Because in this edition we also
report on the commissioning of the Chalillo Dam in the Cayo District
which many environmentalist believe has destroyed the main nesting
sites for the Scarlet Macaw, a bird highly sensitive to its environment,
we thought is would be a great opportunity to research the status
of the Ara macao, the Scarlet Macaw population in Belize.
With a range from South Central Mexico to Bolivia and Central
Brazil, the Scarlet Macaw prefers a habitat that consists of forest
area, lowland tropical rain forest up to 90m and mountains. Here
in Belize, the Scarlet Macaws that has a population of somewhere
between 24 and 200 birds are primarily located in the deep reaches
of the Maya Mountains. In the wild their diet consists of tropical
fruits, figs, berries and nuts. During the breeding season, the
Scarlet Macaw is also known to have a taste for insects and their
As with most species of Parrots, the Scarlet Macaw is also threatened
with extinction because humans are destroying much of their habitat
at an increasing alarming rate. With their large, red, yellow
and blue feathers, their pointed tail and huge bill, the Scarlet
Macaw is probably the most strikingly beautiful of all the macaws.
The Scarlet Macaw is sometimes confused with the Green Wing Macaw
because they both are primarily red, but this is their only similarity.
Generally, the Scarlet's red is not as dark as that of the Green
Wing. The Scarlet is not as heavy bodied as the Green Wing, although,
it is usually six to eight inches longer because of its long,
slender tail. Other Macaw species include spixs, lears, blue throated,
red fronted, hyacinth, great green or buffons, military, green
wing, blue and gold, scarlet, yellow collared, chestnut fronted
or severe, red bellied, blue winged or illigers, noble, hahns
and, blue headed, glaucous (probably extinct).
According to Ms. Sharon Matola, the founder and director of The
Belize Zoo, "The Scarlet Macaw is arguably the most magnificent
bird of the parrot family. With their wide strong wings, macaws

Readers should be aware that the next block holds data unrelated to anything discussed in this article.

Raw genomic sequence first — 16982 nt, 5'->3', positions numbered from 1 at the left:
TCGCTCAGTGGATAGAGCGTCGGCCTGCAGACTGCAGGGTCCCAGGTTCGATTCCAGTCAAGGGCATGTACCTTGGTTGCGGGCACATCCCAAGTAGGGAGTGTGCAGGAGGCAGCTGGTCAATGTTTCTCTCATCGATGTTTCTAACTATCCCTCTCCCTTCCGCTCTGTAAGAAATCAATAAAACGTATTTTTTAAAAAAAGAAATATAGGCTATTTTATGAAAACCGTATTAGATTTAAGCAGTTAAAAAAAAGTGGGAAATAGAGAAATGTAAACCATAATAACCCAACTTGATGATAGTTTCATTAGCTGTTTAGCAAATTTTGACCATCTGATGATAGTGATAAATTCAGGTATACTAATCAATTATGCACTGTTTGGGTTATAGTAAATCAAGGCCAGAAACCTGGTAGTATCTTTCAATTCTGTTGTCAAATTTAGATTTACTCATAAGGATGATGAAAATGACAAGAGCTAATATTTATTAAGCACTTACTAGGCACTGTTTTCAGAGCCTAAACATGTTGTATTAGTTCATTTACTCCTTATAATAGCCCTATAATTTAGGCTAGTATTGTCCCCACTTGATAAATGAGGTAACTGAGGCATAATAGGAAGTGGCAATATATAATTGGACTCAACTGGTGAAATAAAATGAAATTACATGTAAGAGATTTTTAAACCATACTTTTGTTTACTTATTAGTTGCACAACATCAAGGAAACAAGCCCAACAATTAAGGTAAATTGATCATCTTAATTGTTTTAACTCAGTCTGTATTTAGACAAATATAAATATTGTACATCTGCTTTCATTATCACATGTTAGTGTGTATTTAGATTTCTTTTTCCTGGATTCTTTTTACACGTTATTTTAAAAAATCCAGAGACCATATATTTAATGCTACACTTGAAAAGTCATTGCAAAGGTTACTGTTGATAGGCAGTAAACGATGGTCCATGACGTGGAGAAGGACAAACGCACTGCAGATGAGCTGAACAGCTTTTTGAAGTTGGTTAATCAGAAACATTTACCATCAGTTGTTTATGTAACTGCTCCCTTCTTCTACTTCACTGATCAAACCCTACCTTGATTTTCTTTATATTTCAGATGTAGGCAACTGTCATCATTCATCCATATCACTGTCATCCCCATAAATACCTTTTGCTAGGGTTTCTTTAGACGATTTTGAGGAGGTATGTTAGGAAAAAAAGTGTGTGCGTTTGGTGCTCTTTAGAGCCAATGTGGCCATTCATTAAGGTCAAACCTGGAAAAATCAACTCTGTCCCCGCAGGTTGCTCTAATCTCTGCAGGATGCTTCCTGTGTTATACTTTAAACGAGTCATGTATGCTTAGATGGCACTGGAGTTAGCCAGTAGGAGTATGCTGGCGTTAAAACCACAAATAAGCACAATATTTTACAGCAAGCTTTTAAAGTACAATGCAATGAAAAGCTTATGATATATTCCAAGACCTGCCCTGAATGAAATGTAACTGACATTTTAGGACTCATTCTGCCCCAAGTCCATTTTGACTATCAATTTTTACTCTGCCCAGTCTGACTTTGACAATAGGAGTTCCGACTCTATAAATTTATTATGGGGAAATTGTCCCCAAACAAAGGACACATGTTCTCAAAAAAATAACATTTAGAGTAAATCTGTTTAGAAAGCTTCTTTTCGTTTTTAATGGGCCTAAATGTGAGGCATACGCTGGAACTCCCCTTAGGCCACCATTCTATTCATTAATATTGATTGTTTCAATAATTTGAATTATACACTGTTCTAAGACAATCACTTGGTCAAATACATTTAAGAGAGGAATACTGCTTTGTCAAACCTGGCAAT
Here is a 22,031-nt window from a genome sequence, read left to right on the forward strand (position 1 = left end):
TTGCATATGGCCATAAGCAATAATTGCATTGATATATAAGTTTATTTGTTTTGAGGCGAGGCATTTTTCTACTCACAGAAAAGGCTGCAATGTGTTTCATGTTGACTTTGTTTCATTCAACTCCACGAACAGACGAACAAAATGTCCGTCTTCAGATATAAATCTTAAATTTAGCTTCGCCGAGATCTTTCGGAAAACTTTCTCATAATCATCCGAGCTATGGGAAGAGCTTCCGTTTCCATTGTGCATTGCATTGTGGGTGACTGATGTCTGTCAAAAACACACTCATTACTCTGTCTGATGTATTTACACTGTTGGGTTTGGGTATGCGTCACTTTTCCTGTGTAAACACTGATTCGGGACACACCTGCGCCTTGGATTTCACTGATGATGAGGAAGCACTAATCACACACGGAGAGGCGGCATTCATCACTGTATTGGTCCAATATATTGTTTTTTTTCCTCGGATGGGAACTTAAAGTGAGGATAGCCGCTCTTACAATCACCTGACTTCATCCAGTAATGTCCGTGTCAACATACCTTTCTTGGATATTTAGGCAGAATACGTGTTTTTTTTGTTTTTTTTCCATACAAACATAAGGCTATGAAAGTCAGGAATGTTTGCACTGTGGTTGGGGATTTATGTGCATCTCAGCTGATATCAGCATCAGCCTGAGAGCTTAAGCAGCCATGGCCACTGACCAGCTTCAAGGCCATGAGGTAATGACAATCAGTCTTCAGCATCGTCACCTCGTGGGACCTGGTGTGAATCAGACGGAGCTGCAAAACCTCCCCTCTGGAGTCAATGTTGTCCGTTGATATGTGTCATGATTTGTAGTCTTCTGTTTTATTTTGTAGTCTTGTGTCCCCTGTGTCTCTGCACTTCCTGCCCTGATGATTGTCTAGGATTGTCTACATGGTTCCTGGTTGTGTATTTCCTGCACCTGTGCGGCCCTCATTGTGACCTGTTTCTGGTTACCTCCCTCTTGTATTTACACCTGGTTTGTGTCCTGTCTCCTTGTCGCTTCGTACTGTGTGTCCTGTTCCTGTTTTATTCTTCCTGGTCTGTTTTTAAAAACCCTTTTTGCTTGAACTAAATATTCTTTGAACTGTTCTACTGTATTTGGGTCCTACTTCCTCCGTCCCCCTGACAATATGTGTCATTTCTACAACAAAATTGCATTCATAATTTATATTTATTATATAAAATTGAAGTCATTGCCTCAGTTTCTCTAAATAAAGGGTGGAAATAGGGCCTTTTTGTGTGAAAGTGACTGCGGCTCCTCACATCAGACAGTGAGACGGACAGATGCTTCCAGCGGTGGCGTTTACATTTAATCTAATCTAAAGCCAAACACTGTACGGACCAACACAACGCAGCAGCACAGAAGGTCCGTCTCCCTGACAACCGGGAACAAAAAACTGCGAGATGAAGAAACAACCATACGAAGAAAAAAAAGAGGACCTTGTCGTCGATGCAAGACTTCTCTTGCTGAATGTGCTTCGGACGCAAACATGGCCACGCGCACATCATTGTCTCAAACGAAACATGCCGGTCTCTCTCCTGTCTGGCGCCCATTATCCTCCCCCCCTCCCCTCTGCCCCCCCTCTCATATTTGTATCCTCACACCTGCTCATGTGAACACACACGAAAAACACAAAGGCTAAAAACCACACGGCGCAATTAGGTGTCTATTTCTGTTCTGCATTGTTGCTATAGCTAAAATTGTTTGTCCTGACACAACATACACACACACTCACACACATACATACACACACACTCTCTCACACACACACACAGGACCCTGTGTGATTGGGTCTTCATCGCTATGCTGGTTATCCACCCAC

can reach speeds of 35 miles per hour. They often fly in pairs
or small groups and often call to each other in raucous hoarse
voices. Macaws appear to prefer higher elevations and riparian
(riverine) forests. They are known to have very large territories.
They prefer to nest in holes high up in trees and usually lay
one or two eggs. They feed on specific fruits such as polewood,
roaming large areas searching for clumps of their favorite foods.
As recent as 1989, the reported Belizean population of Scarlet
Macaws was a total of 24 birds. But in 1996, a new population
of over 100 birds was "discovered" south of the Cockscomb
Basin Wildlife Sanctuary. Unfortunately, over most of its range,
the Scarlet macaw is endangered, a victim of human greed - many
have been taken as a commodity in the pet trade".
Known to be excellent climbers, the average size of an adult
Scarlet Macaw is 3 feet from head to tail and weigh up to 2.5
pounds. They produce up to four eggs over an incubation period
of 24 to 25 days. The young fledge at 105 days and stay with parents
up to one year. With the establishment of the World Parrot Trust
in 1989 private breeders are now providing feathers to try to
slow the poaching of birds for feathers. Sadly, these days in
Belize, the chances of seeing the Scarlet Macaw while doing some
quality tropical backyard birding is slim to none.